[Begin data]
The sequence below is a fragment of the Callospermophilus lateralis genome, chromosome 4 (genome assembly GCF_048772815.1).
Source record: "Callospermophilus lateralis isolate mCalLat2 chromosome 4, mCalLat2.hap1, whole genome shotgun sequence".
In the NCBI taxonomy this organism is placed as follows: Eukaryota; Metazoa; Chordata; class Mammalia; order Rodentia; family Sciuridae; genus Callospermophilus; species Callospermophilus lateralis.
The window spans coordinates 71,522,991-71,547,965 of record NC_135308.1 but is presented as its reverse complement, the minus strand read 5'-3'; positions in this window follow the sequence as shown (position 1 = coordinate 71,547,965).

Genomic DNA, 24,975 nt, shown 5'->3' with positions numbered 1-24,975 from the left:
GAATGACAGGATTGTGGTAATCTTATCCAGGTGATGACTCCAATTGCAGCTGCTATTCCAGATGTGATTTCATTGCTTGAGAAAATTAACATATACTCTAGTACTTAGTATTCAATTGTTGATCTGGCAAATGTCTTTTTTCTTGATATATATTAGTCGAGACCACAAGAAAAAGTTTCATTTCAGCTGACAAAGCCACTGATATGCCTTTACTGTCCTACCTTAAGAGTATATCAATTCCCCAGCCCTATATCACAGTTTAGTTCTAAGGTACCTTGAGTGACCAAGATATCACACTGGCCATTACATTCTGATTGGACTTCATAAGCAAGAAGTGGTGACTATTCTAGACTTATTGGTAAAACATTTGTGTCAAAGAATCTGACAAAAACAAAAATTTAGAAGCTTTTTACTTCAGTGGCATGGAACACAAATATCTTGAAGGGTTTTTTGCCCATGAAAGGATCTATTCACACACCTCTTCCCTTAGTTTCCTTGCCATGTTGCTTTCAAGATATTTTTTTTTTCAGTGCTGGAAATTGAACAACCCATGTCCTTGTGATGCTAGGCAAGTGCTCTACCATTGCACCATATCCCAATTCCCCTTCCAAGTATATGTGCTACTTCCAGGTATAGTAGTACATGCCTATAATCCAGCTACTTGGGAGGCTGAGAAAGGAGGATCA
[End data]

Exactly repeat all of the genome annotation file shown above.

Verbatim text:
The sequence below is a fragment of the Callospermophilus lateralis genome, chromosome 4 (genome assembly GCF_048772815.1).
Source record: "Callospermophilus lateralis isolate mCalLat2 chromosome 4, mCalLat2.hap1, whole genome shotgun sequence".
In the NCBI taxonomy this organism is placed as follows: Eukaryota; Metazoa; Chordata; class Mammalia; order Rodentia; family Sciuridae; genus Callospermophilus; species Callospermophilus lateralis.
The window spans coordinates 71,522,991-71,547,965 of record NC_135308.1 but is presented as its reverse complement, the minus strand read 5'-3'; positions in this window follow the sequence as shown (position 1 = coordinate 71,547,965).

Genomic DNA, 24,975 nt, shown 5'->3' with positions numbered 1-24,975 from the left:
GAATGACAGGATTGTGGTAATCTTATCCAGGTGATGACTCCAATTGCAGCTGCTATTCCAGATGTGATTTCATTGCTTGAGAAAATTAACATATACTCTAGTACTTAGTATTCAATTGTTGATCTGGCAAATGTCTTTTTTCTTGATATATATTAGTCGAGACCACAAGAAAAAGTTTCATTTCAGCTGACAAAGCCACTGATATGCCTTTACTGTCCTACCTTAAGAGTATATCAATTCCCCAGCCCTATATCACAGTTTAGTTCTAAGGTACCTTGAGTGACCAAGATATCACACTGGCCATTACATTCTGATTGGACTTCATAAGCAAGAAGTGGTGACTATTCTAGACTTATTGGTAAAACATTTGTGTCAAAGAATCTGACAAAAACAAAAATTTAGAAGCTTTTTACTTCAGTGGCATGGAACACAAATATCTTGAAGGGTTTTTTGCCCATGAAAGGATCTATTCACACACCTCTTCCCTTAGTTTCCTTGCCATGTTGCTTTCAAGATATTTTTTTTTTCAGTGCTGGAAATTGAACAACCCATGTCCTTGTGATGCTAGGCAAGTGCTCTACCATTGCACCATATCCCAATTCCCCTTCCAAGTATATGTGCTACTTCCAGGTATAGTAGTACATGCCTATAATCCAGCTACTTGGGAGGCTGAGAAAGGAGGATCA